Congress has pledged to review the Child Nutrition Act this spring, and based on recent findings concerning the National School Lunch Program, changes can’t come soon enough.
As of last month, 62 percent of public school students who participate in the program – which provides low-cost or free lunch meals to qualified students – cannot afford the average $2.92-a-day cost for a hot lunch, according to the U.S. Department of Agriculture’s Food Nutrition Service.
To qualify for the program, which falls under the Child Nutrition Act, a four-person family must earn $28,665 or less for a free lunch and $40,793 or less for a low-cost lunch.
While 31.2 million students are enrolled in the program, many students who qualify aren't being reached. U.S. Rep. Bob Etheridge, D-N.C., noted that federal nutrition assistance such as food stamps increased 22 percent nationally in the past year, while applications for free and reduced lunches increased just 3 percent.
This news follows reports about the quality of meat being served through the program. In December, USA Today reported that schools have received millions of pounds of beef and chicken from the government in the past three years that wouldn't meet quality or safety standards of many fast-food restaurants.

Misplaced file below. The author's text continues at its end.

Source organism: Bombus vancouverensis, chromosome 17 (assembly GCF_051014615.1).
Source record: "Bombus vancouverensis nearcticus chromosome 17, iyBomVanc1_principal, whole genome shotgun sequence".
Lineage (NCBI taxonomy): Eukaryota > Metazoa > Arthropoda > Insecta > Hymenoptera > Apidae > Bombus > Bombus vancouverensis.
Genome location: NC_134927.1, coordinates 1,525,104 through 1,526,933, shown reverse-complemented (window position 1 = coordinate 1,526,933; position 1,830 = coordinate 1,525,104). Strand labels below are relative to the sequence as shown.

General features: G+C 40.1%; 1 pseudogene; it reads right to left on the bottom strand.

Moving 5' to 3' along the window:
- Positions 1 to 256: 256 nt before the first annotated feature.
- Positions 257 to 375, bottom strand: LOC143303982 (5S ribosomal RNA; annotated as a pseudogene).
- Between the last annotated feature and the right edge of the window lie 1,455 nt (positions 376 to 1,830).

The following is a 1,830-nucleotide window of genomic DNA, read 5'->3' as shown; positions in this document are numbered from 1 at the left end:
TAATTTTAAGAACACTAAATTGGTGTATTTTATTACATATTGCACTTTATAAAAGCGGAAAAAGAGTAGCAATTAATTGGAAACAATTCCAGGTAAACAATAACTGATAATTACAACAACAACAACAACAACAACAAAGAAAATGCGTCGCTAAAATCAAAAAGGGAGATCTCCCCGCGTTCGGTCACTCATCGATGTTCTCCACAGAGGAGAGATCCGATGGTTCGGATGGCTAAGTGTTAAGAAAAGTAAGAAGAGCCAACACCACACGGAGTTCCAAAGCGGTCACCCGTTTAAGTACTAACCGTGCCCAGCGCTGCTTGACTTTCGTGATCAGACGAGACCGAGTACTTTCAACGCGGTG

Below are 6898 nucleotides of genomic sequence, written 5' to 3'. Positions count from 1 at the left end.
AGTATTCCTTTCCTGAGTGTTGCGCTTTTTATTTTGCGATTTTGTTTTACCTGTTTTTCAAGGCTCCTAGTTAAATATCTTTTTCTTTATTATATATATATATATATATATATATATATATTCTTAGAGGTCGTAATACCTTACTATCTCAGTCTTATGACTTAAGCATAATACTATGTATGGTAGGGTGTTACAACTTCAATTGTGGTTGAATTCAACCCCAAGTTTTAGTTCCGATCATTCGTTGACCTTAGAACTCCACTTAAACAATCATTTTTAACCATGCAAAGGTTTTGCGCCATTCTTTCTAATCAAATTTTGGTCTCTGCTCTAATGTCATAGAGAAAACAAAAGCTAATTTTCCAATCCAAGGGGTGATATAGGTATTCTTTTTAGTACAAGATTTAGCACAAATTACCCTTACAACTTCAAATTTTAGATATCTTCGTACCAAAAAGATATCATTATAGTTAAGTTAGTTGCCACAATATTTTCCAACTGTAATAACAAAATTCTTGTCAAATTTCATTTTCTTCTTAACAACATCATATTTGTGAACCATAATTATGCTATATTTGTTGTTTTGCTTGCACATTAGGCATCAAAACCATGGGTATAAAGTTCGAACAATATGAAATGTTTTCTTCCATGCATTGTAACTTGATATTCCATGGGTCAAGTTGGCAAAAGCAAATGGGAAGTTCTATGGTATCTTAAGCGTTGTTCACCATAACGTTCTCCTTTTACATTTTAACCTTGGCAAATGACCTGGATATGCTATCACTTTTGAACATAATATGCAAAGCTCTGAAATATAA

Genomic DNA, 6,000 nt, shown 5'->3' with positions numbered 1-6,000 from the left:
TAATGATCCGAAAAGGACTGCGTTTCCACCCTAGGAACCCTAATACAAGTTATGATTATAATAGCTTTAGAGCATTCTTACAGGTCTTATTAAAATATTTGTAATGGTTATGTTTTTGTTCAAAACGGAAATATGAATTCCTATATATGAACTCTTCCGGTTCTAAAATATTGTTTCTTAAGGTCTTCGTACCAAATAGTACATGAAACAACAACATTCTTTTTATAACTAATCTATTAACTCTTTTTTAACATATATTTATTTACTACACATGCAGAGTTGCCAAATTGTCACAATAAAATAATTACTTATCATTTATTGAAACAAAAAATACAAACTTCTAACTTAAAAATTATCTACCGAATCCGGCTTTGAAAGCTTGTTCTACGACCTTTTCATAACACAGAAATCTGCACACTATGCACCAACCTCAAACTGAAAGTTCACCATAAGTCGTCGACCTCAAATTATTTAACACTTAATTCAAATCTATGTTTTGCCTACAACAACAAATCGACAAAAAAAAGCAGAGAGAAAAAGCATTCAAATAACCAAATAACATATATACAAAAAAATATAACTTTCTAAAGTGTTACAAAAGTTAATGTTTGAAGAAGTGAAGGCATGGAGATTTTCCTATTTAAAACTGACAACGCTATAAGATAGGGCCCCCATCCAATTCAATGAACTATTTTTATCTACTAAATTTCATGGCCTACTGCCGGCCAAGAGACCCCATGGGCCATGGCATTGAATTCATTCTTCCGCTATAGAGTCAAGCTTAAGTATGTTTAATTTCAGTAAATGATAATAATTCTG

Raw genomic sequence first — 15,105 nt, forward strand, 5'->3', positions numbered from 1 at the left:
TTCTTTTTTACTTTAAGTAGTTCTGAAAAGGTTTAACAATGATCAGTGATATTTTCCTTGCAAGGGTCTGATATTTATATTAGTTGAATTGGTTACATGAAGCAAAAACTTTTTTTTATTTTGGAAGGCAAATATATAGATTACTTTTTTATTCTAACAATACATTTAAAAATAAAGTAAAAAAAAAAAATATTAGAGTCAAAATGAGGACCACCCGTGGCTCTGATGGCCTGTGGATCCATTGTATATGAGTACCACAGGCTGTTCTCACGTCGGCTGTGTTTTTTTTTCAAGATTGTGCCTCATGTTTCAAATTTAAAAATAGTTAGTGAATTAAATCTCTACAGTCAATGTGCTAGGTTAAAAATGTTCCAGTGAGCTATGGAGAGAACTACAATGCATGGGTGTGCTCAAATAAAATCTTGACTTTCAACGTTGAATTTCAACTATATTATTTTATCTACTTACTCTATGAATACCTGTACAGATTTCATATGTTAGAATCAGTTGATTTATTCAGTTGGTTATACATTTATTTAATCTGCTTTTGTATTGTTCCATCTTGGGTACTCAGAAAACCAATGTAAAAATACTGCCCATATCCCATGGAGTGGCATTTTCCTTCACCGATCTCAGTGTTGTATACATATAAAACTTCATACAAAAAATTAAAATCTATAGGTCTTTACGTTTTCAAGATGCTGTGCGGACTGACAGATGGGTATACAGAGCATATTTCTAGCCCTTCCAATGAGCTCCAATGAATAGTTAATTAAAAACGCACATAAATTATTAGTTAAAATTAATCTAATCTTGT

The Agricultural Marketing Service, the USDA agency that buys meat for the school lunch program, said inspection of meat served in schools exceeds those used before meat can be sold to the public. But, after USA Today presented its findings to USDA officials, Agriculture Secretary Tom Vilsack promised an independent review of testing requirements for ground beef sent to schools.
The last update of quality standards for school lunches was in 2000.
What changes should the government make to the National School Lunch Program? Should it lower the price for families to participate in the program? Should it raise standards for meat served in schools?